A boar's tusk helmet appears in an illustration in the Sartar Companion.

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When you think about it, a helmet made of boars' tusks represents a phenomenal amount of wealth.  How many tusks does it take to make such a helmet?  500? 1000?  Then divide by 2 and multiply by the price of a boar...  Given the thickness of a boar's tusk and the weight of it, a helmet like that would also be worth a lot of AP, and might well have an intrinsic enchantment.  Anyone want to write them up for the Plunder thread?

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7 hours ago, Darius West said:

When you think about it, a helmet made of boars' tusks represents a phenomenal amount of wealth.  How many tusks does it take to make such a helmet?  500? 1000?  Then divide by 2 and multiply by the price of a boar...  Given the thickness of a boar's tusk and the weight of it, a helmet like that would also be worth a lot of AP, and might well have an intrinsic enchantment.  Anyone want to write them up for the Plunder thread?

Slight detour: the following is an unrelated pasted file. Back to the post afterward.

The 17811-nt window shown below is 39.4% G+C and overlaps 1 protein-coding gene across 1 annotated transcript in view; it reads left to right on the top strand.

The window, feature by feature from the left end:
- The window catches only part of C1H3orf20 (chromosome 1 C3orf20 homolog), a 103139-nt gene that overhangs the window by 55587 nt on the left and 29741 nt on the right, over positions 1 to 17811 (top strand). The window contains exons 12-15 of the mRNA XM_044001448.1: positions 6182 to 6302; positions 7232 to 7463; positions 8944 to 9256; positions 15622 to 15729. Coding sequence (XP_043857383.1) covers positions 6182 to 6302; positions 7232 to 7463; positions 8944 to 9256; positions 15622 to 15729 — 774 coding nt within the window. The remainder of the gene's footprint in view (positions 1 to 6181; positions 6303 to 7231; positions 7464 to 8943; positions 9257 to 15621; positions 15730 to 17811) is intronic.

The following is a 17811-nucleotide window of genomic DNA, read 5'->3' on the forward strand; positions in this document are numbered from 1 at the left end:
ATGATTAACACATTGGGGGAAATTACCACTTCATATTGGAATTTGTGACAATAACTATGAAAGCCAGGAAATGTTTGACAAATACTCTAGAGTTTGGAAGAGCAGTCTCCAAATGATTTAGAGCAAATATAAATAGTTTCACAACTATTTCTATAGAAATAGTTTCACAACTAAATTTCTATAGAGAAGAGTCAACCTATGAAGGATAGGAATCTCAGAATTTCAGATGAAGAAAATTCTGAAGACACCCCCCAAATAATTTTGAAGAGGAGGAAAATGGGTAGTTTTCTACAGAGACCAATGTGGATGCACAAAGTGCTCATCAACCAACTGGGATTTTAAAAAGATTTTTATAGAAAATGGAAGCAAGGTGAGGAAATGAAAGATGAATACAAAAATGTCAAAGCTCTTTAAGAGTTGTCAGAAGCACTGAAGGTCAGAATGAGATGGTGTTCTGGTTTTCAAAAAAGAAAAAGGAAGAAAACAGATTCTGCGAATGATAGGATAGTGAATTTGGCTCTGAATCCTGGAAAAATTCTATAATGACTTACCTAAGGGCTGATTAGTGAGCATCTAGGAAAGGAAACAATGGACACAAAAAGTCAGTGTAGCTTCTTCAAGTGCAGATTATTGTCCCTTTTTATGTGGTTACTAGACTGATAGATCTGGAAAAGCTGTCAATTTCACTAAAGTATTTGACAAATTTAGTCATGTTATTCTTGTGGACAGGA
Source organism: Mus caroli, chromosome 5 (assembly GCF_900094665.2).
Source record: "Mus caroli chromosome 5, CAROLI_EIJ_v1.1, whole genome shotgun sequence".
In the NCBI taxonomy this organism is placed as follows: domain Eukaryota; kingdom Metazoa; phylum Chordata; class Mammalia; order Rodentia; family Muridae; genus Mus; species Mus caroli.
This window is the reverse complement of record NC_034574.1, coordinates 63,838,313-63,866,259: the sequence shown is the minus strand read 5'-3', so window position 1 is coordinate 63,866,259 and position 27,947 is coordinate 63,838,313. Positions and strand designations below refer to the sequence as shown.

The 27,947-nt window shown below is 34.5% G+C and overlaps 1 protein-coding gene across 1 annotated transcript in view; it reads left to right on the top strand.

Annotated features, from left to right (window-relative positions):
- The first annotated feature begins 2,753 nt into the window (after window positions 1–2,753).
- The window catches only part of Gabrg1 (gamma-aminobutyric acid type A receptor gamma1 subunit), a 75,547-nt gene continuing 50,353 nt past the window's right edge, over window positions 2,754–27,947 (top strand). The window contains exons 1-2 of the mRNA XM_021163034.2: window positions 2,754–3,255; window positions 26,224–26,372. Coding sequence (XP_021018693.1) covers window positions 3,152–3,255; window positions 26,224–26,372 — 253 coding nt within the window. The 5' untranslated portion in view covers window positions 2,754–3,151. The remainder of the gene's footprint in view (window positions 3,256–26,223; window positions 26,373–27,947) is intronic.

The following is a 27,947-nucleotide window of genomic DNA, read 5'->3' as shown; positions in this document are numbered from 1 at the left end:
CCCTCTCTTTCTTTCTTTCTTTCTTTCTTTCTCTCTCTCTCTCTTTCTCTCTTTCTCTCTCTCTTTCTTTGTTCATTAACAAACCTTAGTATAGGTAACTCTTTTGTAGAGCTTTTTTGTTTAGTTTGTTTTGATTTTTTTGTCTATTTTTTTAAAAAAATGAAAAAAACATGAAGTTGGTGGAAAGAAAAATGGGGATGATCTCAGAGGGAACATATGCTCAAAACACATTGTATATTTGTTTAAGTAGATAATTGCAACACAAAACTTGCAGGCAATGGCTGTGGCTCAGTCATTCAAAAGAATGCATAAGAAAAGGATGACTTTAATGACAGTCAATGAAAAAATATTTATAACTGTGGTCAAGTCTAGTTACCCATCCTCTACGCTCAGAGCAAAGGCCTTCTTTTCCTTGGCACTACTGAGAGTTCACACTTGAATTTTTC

Despite a boar's tusk helmet being described in the Iliad as 'unique' representations of them on Mycenaean pottery are common and a number (fragments included) have been excavated. Each helmet required tusks from around forty to fifty boars (or large domesticated pigs).

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On 10/28/2016 at 1:18 AM, M Helsdon said:

A little bit about the origin of E6: “Meriones gave Odysseus a bow, a quiver and a sword, and put a cleverly made leather helmet on his head. On the inside there was a strong lining on interwoven straps, onto which a felt cap had been sewn in. The outside was cleverly adorned all around with rows of white tusks from a shiny-toothed boar, the tusks running in alternate directions in each row” (Homer, Iliad 10.260–5).